On November 20, 2013, the Consumer Financial Protection Bureau (CFPB) issued the Final Rule on the Integrated Mortgage Disclosures (the “Rule”) under both the Real Estate Settlement Procedures Act (RESPA) and the Truth-in-Lending Act (TILA). As part of a Dodd-Frank Act mandate, the Rule aims to combine two sets of forms that customers receive under both RESPA and TILA between the time of the initial borrower loan application and the closing / origination of a mortgage. The result is the integration of the Good Faith Estimate (GFE) and the initial Truth-in-Lending (TIL) disclosures into the new Loan Estimate form and the HUD-1 and Final TIL disclosures into the new Closing Disclosure. These new disclosures, also referred as the ‘Know Before You Owe’ disclosures, aim to reduce the overlapping of information received by customers, as well as to simplify the overall origination process. Most of the information in the current forms will be retained in the new forms. However, these new forms will be subject to new delivery timeframes, new specific information to be disclosed, and other regulatory requirements embedded in the Rule.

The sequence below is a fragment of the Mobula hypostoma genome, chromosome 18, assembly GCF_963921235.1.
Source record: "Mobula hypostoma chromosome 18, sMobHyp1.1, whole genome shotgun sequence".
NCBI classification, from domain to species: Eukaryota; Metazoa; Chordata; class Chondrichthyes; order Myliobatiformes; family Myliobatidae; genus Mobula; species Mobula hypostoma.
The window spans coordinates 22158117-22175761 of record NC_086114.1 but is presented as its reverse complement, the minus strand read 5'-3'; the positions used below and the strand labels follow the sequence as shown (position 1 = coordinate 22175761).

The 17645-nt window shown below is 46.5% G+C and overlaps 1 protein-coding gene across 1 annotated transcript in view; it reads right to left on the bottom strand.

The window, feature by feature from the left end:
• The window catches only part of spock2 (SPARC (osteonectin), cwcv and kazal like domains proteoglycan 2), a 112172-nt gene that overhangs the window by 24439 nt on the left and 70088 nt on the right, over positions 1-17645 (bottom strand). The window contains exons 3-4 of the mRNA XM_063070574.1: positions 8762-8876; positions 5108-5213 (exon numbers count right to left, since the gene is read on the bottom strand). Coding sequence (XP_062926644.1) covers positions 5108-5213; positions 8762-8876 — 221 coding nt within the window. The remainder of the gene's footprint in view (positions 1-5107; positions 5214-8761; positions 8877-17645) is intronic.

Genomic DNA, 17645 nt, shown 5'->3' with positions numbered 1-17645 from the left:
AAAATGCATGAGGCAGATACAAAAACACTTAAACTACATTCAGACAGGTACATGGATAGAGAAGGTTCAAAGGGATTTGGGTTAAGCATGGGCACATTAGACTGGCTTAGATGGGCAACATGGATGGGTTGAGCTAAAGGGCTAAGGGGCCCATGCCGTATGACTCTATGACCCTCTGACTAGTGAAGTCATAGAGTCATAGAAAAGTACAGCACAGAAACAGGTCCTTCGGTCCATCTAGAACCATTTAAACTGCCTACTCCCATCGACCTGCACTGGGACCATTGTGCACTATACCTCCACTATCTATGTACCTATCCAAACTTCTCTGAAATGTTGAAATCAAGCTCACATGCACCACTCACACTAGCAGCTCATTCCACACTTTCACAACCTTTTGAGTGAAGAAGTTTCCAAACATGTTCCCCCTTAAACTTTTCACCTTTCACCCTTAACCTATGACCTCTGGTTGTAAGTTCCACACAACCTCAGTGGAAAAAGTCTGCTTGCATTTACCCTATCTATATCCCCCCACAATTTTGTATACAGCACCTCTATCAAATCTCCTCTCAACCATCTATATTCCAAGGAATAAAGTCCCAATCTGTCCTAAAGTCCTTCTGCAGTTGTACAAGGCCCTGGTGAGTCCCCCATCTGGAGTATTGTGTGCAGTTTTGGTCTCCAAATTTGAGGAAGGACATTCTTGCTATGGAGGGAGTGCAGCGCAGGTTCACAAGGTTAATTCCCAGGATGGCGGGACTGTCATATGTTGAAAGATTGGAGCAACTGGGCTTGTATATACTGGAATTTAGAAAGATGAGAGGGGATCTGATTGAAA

The essential TILA-RESPA changes and implications are straightforward, but there are a number of complex nuances which, for most institutions, will require a very significant implementation process.
In this paper, Vincent Urbancic provides a high-level overview of impact of the TILA-RESPA changes in four key process areas within loan originations. We also outline potential challenges to implementation that lenders should consider.